Your temp cooking the brisket was fine.  I determine doneness with a toothpick.  When a toothpick slides  in with almost zero resistance, it's done.  This test applies to pork butt and chuck roast also.  All of these can finish anywhere from 190- 210 degrees, just depends on the individual cut of meat and, for all I know, the phase of the moon.  :roll:

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4 hours ago, scdaf said:

Think of using the deflector in a kamado as baking.  You would probably not bake a steak.  Without the deflector, you are grilling.

 

Your temp cooking the brisket was fine.  I determine doneness with a toothpick.  When a toothpick slides  in with almost zero resistance, it's done.  This test applies to pork butt and chuck roast also.  All of these can finish anywhere from 190- 210 degrees, just depends on the individual cut of meat and, for all I know, the phase of the moon.  :roll:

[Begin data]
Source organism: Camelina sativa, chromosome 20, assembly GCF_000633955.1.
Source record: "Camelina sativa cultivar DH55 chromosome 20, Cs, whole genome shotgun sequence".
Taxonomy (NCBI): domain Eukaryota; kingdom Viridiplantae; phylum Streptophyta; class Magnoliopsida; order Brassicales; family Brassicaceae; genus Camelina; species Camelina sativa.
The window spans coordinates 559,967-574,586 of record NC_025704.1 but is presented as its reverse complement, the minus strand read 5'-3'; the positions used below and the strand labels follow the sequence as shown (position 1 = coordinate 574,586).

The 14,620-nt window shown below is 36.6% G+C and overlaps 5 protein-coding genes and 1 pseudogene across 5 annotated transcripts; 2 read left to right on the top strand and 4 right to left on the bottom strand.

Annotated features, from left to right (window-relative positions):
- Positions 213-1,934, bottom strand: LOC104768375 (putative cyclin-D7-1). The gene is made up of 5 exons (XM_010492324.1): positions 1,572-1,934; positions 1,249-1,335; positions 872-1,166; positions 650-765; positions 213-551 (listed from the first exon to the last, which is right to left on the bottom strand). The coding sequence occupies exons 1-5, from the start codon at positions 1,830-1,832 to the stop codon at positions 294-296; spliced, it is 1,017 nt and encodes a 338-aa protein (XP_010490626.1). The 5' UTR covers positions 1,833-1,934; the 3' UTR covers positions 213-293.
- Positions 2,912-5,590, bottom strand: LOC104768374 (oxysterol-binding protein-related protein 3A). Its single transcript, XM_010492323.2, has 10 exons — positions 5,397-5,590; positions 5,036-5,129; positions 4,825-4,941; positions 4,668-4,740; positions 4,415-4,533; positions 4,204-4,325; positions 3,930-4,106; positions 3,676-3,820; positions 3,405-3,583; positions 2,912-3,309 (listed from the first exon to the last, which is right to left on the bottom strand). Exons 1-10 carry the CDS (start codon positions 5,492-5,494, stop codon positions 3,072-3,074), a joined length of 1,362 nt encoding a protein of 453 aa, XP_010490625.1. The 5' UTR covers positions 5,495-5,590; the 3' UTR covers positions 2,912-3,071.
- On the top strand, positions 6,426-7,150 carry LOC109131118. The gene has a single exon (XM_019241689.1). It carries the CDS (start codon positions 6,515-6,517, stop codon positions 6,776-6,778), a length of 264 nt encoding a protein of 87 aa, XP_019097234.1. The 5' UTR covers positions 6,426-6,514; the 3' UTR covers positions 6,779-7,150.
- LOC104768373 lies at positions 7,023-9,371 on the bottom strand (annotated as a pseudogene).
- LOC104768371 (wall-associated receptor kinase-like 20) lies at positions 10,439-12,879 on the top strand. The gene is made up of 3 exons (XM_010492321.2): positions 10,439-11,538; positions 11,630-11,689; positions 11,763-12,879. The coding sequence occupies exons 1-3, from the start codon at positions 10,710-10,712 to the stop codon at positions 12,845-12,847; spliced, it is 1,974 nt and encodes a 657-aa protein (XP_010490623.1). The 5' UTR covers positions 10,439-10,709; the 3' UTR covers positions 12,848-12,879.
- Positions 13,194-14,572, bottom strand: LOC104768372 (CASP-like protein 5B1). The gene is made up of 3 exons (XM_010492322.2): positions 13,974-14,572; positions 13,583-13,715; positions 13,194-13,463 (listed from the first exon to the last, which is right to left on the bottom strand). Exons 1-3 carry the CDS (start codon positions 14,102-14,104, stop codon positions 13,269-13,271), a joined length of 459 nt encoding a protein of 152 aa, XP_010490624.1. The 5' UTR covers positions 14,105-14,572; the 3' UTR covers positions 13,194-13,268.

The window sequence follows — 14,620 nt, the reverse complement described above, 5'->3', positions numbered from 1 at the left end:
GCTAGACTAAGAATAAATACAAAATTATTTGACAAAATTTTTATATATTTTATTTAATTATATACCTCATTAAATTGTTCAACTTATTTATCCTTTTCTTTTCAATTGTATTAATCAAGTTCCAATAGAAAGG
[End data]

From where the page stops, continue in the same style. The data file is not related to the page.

When you mean finishing, I normally read about finishing it in a cooler, but since you've mentioned a temperature, would you mean finishing it in the oven? Also is there anything you need to do to the brisket, for example wrapping it before placing it in the cooler?

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When I was getting started I referenced Malcolm Reed's website, "Hot to BBQ Right". Dude has videos and procedures that totally makes things simple and easy to follow for the newbies. I still use his Texas Brisket Recipe... Texas Brisket

 

Poke around his web-site and you'll find great recipes for ribs, pork butt, brisket, etc. etc. He uses various smokers/ grills but don't sweat that, just get your PB to the temps he recommends and follow his recommendations. As time goes on you'll find you can vary things some and still come out with great food. Also, he's looking to sell his rubs but don't be afraid to try other rubs whether they're store bought or your own concoctions.

 

As to your other questions:

  • Load the firebox up all the way regardless of the cook temp/time. If there is left over lump from the previous cook just load on top of it after knocking the ash out the bottom grate.
  • I use the deflector for everything except grilling steaks, burgers, etc. I have the deflector in for baking, low and slow smokes and for high heat pizzas.

HTH